Bandita, in July 2022 I visited the country of Pura Vida for the first time: Costa Rica and I loved it! Here I share the chronicle of my trip.
Day 1: Nice to meet you, Costa Rica
We arrived at the international airport of San José -the capital- and headed north, to the town of Naranjo. It was July 25 – a national holiday – so we stopped downtown for a walk, before settling down in the place where we would spend the night – Chayote Lodge. The rain did not stop, so after dinner we went to sleep in our cabins.
Day 2: Between coffee plantations and traffic jams
The next day we had a yoga class, to connect with nature and also with those parts of the body that one normally cannot touch. I even stood on my head! LOL. We tried the typical Tico breakfast -with its inevitable “gallo pinto” (rice with beans)- and we returned to the road to the south to visit an organic farm: Lecanto.
The place is wonderful -full of life, pure life- with flowers and fruits, vegetables and coffee plantations. In addition to this tour, you can also do a “birdwatching” tour, but the rain again took care of giving us a break, and punctually marking lunch time.
Finally that day, we got back on the road, and what would be a 3-hour route on the “Interamericana” became a litany of several hours – at a wheel’s pace. Apparently a tree collapsed and fell on a car, and that in turn caused a landslide. Chaotic.
When we finally arrived at our new destination, exhausted from the trip but in good spirits, we simply had dinner and went to sleep at the Hotel Heliconia. The darkness did not allow us to glimpse the intense colors of Monteverde; we would appreciate it until the next morning.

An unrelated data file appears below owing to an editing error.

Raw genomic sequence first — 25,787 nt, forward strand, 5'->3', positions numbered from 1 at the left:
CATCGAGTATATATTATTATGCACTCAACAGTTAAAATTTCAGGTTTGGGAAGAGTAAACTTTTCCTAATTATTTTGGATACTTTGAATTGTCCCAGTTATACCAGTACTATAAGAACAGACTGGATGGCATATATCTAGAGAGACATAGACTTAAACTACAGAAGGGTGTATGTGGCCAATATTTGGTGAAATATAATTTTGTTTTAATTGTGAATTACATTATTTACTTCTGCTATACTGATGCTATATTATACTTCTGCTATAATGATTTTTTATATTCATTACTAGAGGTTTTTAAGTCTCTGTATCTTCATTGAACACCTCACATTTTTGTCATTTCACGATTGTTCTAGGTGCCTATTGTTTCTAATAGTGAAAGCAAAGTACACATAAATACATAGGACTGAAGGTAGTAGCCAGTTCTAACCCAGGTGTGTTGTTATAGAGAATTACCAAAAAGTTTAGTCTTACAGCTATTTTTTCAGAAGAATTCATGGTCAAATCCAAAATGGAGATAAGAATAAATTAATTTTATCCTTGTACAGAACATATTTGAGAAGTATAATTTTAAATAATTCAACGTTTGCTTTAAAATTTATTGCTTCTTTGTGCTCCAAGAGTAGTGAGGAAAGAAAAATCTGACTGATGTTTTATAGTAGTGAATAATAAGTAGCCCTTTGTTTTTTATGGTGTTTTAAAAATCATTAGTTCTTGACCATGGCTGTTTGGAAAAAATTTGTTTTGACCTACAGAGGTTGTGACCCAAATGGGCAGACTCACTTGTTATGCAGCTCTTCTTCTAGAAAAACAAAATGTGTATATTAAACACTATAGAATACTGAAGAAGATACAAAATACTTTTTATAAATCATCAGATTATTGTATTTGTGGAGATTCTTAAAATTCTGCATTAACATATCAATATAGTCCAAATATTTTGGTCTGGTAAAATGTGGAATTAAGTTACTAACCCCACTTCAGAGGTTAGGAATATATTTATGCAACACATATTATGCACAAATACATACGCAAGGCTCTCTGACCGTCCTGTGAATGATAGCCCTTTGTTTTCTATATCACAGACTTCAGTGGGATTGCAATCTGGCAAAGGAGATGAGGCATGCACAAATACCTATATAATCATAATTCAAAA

Day 3: The orchestra of Nature
We have an early breakfast at the hotel and drive to Selvatura, a private reserve that offers different tours in contact with nature.
We start with the wildlife viewing tour, walking along a path in the middle of the cloud forest in search of fantastic creatures. We were able to observe mammals such as white-faced monkeys and coatis, and some birds such as small purple-throated hummingbirds, a reddish dove and a Penelope.
The vegetation is also amazing -green everywhere- and there are 8 suspension bridges that are used to cross over rivers and admire the landscape from the tops of the trees. The tour lasts 2 hours and costs about 42 dollars per person, but seeing animals so beautiful and up close is invaluable to me.
At the end of the tour, we get ready with the necessary equipment and ride to the first canopy platform -or zip line. The circuit consists of 13 lines, some short and others that exceed 800 and a thousand meters. The mix between speed, vertigo and beautiful views are the perfect plan. The $59 tour also includes the Tarzan Swing where you get thrown like a piñata on a swing. and for an extra cost they can be thrown from Superman in the last line; we did it the conventional way.
At the end of the canopy, we went to eat near the town, at Morphos, a very nice restaurant with trees inside and comforting food.